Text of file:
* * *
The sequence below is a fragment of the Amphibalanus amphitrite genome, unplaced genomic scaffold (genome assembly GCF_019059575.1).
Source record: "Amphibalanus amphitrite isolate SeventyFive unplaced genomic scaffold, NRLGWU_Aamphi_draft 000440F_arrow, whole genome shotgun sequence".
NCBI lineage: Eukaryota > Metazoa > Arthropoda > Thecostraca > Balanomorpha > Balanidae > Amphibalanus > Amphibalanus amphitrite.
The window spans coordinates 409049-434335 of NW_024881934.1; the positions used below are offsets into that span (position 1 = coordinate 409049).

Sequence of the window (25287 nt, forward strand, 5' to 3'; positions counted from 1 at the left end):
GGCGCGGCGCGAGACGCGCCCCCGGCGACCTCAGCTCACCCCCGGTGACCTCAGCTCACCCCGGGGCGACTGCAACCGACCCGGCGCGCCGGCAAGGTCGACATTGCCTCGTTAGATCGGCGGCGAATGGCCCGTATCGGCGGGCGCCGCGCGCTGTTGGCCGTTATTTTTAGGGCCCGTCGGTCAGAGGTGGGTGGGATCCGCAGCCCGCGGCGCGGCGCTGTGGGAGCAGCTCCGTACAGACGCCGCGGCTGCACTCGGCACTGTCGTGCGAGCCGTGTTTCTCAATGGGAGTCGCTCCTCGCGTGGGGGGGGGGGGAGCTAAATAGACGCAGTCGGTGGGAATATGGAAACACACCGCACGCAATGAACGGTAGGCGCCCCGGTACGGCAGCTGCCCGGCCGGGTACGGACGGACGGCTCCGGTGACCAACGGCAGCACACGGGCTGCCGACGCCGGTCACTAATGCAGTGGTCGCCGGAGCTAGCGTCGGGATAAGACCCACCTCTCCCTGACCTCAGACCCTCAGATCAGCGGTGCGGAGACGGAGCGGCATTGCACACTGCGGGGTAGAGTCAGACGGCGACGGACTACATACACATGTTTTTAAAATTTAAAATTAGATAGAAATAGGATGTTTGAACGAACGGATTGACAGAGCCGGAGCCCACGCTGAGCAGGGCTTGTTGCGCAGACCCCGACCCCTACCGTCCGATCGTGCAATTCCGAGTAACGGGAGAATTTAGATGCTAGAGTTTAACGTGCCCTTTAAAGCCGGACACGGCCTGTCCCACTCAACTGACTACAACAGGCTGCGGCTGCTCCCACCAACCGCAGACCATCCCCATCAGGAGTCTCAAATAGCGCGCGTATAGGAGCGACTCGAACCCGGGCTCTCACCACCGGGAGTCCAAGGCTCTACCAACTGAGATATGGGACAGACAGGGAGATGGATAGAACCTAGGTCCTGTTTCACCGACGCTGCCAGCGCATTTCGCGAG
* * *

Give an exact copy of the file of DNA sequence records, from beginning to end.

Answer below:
The sequence below is a fragment of the Amphibalanus amphitrite genome, unplaced genomic scaffold (genome assembly GCF_019059575.1).
Source record: "Amphibalanus amphitrite isolate SeventyFive unplaced genomic scaffold, NRLGWU_Aamphi_draft 000440F_arrow, whole genome shotgun sequence".
NCBI lineage: Eukaryota > Metazoa > Arthropoda > Thecostraca > Balanomorpha > Balanidae > Amphibalanus > Amphibalanus amphitrite.
The window spans coordinates 409049-434335 of NW_024881934.1; the positions used below are offsets into that span (position 1 = coordinate 409049).

Sequence of the window (25287 nt, forward strand, 5' to 3'; positions counted from 1 at the left end):
GGCGCGGCGCGAGACGCGCCCCCGGCGACCTCAGCTCACCCCCGGTGACCTCAGCTCACCCCGGGGCGACTGCAACCGACCCGGCGCGCCGGCAAGGTCGACATTGCCTCGTTAGATCGGCGGCGAATGGCCCGTATCGGCGGGCGCCGCGCGCTGTTGGCCGTTATTTTTAGGGCCCGTCGGTCAGAGGTGGGTGGGATCCGCAGCCCGCGGCGCGGCGCTGTGGGAGCAGCTCCGTACAGACGCCGCGGCTGCACTCGGCACTGTCGTGCGAGCCGTGTTTCTCAATGGGAGTCGCTCCTCGCGTGGGGGGGGGGGGAGCTAAATAGACGCAGTCGGTGGGAATATGGAAACACACCGCACGCAATGAACGGTAGGCGCCCCGGTACGGCAGCTGCCCGGCCGGGTACGGACGGACGGCTCCGGTGACCAACGGCAGCACACGGGCTGCCGACGCCGGTCACTAATGCAGTGGTCGCCGGAGCTAGCGTCGGGATAAGACCCACCTCTCCCTGACCTCAGACCCTCAGATCAGCGGTGCGGAGACGGAGCGGCATTGCACACTGCGGGGTAGAGTCAGACGGCGACGGACTACATACACATGTTTTTAAAATTTAAAATTAGATAGAAATAGGATGTTTGAACGAACGGATTGACAGAGCCGGAGCCCACGCTGAGCAGGGCTTGTTGCGCAGACCCCGACCCCTACCGTCCGATCGTGCAATTCCGAGTAACGGGAGAATTTAGATGCTAGAGTTTAACGTGCCCTTTAAAGCCGGACACGGCCTGTCCCACTCAACTGACTACAACAGGCTGCGGCTGCTCCCACCAACCGCAGACCATCCCCATCAGGAGTCTCAAATAGCGCGCGTATAGGAGCGACTCGAACCCGGGCTCTCACCACCGGGAGTCCAAGGCTCTACCAACTGAGATATGGGACAGACAGGGAGATGGATAGAACCTAGGTCCTGTTTCACCGACGCTGCCAGCGCATTTCGCGAG